After a three-month hiatus due to the coronavirus pandemic, the Premier League is back on Wednesday evening.
Aston Villa against Sheffield United and Manchester City against Arsenal are the two games that will kick off England’s elite recovery.
However, due to the deadly nature of Covid-19, there is a plethora of protocols in place that will modify the beautiful game as we know it at the moment.
With the return of the Premier League, many innovations are planned to improve the viewing experience for fans at home
Villa Park to host Premier League home Wednesday night after football suspension
However, football will not be the same as before for the foreseeable future due to the coronavirus pandemic
Aston Villa (right) welcomes Sheffield United (left) in what will be the first Premier League match since March due to coronavirus
It will be a completely different viewing experience on television for everyone as football adapts to the current climate
What are the changes in television viewing?
Since no supporter is allowed to enter the field due to social isolation, the TV companies have worked hard with the Premier League to ensure a better viewing experience from your own home. This means that many new ideas have been introduced.
The most obvious will be the audible experience. In the absence of fans, football will be played in strange silence with viewers capable of hearing player instructions and calls. To counter this sterile atmosphere, Sky Sports and BT Sport offer “Watch Together” features.
Similar to Zoom calls, BT Sport will allow subscribers to see and chat with friends in split screen mode during the game.
Matches will be played without supporters and in camera to minimize the threat of spread of coronavirus
However, the Premier League and its TV broadcasters have thought about ways to ensure fans can always “watch” the games together
Meanwhile, Sky is rolling out “Fanzone”, a feature on its digital platforms that allows users to watch selected matches with friends in a video room. The platform offers a live chat function, the publication of forecasts, participation in match surveys and the use of Sky Sports statistics.
If these are not for you and you want to watch the game in peace, but with an atmosphere, don’t worry as this has also been taken care of.
The use of artificial sounds is an optional feature for viewers. As explained in detail by Sportsmail, the use of false fan noise is available via the red button courtesy of EA Sports FIFA’s ‘Atmospheric Audio’. There is an archive of 1,300 songs and crowd sounds recorded for the famous FIFA video game series. Sky immersed itself further by allowing you to vote for what you would like to hear by doing it on your phones.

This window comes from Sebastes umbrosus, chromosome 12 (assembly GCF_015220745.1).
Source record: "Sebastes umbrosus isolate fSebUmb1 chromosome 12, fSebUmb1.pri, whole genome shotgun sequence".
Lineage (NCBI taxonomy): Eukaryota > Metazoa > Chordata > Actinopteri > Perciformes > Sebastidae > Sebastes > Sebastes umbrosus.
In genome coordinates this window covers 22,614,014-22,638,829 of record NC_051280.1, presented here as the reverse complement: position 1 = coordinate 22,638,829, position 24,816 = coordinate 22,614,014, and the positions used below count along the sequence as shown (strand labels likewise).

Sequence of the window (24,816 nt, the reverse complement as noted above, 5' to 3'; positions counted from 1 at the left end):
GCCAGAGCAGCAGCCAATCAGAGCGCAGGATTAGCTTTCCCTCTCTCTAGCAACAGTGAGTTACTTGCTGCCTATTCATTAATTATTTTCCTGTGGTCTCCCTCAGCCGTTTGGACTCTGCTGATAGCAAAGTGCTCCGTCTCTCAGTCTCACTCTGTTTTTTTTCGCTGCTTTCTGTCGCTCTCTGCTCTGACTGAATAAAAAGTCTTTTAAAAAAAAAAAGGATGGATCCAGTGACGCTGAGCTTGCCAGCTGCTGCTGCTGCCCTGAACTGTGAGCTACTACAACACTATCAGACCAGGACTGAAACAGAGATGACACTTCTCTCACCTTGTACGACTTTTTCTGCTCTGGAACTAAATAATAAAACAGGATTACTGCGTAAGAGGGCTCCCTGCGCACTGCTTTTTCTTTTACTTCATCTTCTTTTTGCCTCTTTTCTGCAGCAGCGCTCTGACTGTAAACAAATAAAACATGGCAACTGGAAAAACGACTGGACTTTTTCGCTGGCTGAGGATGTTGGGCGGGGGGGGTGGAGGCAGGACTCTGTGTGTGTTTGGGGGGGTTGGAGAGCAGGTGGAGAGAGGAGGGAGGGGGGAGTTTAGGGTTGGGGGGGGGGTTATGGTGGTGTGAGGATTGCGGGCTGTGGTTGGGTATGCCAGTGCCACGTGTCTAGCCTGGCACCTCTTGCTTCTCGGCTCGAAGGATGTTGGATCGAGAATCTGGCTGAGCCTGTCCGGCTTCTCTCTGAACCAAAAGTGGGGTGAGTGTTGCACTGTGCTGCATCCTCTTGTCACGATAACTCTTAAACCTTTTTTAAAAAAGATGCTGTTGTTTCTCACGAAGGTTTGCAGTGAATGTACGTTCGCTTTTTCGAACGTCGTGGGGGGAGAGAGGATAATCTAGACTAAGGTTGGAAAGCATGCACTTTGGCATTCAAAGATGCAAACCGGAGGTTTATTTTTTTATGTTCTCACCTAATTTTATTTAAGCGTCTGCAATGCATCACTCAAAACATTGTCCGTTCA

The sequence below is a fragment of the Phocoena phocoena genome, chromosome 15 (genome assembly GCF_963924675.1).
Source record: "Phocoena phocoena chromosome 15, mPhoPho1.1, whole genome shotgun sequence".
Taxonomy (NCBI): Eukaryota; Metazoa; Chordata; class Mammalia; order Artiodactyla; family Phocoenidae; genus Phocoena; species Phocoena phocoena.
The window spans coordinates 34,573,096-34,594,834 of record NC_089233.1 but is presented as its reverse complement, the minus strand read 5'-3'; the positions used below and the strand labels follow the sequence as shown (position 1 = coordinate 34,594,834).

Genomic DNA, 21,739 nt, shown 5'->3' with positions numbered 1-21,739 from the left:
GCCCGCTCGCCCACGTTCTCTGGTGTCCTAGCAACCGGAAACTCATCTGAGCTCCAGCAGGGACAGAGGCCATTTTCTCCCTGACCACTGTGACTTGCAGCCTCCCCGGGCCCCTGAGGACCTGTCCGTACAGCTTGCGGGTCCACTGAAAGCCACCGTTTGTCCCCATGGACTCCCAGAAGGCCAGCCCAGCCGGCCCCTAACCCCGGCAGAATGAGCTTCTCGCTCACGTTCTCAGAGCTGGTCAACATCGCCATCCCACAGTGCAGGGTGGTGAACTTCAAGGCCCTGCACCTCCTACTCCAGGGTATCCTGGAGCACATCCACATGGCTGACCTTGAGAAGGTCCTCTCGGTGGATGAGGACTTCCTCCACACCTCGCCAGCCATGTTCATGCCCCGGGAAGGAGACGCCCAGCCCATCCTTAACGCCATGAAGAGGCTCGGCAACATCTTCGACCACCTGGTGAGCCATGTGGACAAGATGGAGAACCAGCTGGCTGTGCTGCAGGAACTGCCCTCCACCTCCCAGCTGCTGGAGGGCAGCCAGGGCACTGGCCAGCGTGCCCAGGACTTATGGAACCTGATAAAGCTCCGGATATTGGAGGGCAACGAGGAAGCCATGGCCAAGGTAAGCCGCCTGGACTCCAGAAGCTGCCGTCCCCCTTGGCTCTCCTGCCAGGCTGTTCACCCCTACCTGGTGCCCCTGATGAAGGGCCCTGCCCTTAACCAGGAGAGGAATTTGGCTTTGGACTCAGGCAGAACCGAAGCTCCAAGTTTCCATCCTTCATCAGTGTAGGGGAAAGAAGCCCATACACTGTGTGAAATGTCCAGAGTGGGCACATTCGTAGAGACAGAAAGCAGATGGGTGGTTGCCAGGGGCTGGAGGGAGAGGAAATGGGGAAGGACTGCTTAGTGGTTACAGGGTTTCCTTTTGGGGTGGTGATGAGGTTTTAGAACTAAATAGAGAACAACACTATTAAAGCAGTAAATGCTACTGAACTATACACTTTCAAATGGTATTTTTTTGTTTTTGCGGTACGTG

From a visual point of view, supporters will get a deeper insight into the pre-game customs. Now there will be cameras in the player tunnel allowing you to see the full extent of what’s going on. Camera operators are prohibited from entering the tunnel, but there will be fixed cameras in each tunnel.
In addition, with the traditional draw to decide who kicks off, you will be able to hear this dialogue now as it will be broadcast live.
Another new feature is that there will be a special celebration camera so that players can also strut if a goal has been scored. Expect to see inventive celebrations in order to “play to the camera.”
Sounds recorded for the famous FIFA video game series will be used to improve coverage of Premier League matches
EA Sports has built up a large sound archive of over 1,300 songs, songs and sounds that broadcasters plan to use
The camera, which will be at a fixed point on the side of the goal and which will not have a cameraman, is intended to encourage players to communicate their celebration to fans watching at home, given the sterile atmosphere of the grounds blanks and bans on the usual team lot that follows a goal.
From a presentation standpoint, viewers can still expect to see and hear the main journalists and commentators around the field. Sky Sports executive director Steve Smith confirmed at Villa Park tonight that Kelly Cates will present Aston Villa’s cover against Sheffield United. It will be joined in the ground by an expert, and Sportsmail columnist, Jamie Redknapp. Rob Hawthorne, Andy Hinchcliffe and Pat Davison will join them as part of the “talent”.
For tonight’s big Etihad game between Manchester City and Arsenal, Martin Tyler and Gary Neville will be in the comment box – sitting at a safe distance from each other. Jamie Carragher will be a traveling reporter and will be positioned around the ground to closely follow where the big incidents are – however, he will have to do it via the stands and not at the edge of the field. Dave Jones will present the cover alongside specialist Micah Richards, while Geoff Shreeves will also be there. Experts and presenters will not be allowed on the edge of the field, so they will broadcast from the stands.